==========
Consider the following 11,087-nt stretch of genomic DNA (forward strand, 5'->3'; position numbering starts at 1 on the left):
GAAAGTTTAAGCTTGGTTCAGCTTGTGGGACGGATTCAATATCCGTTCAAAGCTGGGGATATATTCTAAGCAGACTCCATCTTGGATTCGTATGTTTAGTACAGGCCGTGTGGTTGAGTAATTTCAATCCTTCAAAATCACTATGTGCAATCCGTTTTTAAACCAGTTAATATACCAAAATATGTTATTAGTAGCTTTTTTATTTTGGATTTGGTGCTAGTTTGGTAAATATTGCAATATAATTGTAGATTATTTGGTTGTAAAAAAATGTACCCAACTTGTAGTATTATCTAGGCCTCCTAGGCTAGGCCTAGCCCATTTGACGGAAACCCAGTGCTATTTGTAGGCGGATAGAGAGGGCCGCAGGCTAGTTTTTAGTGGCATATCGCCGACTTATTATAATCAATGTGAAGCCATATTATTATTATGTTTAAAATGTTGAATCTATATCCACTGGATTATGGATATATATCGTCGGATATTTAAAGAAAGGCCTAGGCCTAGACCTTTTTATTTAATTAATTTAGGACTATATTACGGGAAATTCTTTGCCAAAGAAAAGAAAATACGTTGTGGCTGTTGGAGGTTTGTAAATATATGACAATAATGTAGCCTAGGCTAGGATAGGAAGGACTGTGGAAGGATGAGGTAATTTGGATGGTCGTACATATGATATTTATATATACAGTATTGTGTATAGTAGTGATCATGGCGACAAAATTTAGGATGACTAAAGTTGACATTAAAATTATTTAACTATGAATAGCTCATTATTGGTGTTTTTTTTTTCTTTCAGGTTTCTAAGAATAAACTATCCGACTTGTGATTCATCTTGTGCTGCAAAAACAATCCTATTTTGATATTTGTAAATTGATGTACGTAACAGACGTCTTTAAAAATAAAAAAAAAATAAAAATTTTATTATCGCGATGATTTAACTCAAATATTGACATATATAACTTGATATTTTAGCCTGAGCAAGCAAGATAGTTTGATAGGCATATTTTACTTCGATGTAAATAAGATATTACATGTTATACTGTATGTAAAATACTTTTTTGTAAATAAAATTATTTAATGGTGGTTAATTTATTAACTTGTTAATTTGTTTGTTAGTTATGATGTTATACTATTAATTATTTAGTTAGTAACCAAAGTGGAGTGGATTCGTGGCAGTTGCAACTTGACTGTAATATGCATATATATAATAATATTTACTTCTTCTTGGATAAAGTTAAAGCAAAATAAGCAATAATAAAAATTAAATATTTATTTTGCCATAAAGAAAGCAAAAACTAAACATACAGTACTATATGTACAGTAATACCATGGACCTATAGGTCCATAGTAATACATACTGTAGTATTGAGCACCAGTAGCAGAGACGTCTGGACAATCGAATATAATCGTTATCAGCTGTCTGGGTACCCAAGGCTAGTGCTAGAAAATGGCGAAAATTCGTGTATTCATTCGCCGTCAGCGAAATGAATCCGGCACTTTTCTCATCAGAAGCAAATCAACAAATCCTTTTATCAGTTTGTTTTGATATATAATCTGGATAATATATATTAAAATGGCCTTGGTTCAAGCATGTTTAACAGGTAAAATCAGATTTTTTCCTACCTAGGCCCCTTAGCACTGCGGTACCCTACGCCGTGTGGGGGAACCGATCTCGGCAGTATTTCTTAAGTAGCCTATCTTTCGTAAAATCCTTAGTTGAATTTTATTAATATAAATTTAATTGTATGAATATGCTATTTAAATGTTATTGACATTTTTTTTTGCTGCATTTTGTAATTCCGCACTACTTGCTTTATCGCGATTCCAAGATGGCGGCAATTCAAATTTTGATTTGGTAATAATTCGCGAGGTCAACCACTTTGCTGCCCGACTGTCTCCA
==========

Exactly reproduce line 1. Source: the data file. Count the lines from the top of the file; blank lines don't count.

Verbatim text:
Consider the following 11,087-nt stretch of genomic DNA (forward strand, 5'->3'; position numbering starts at 1 on the left):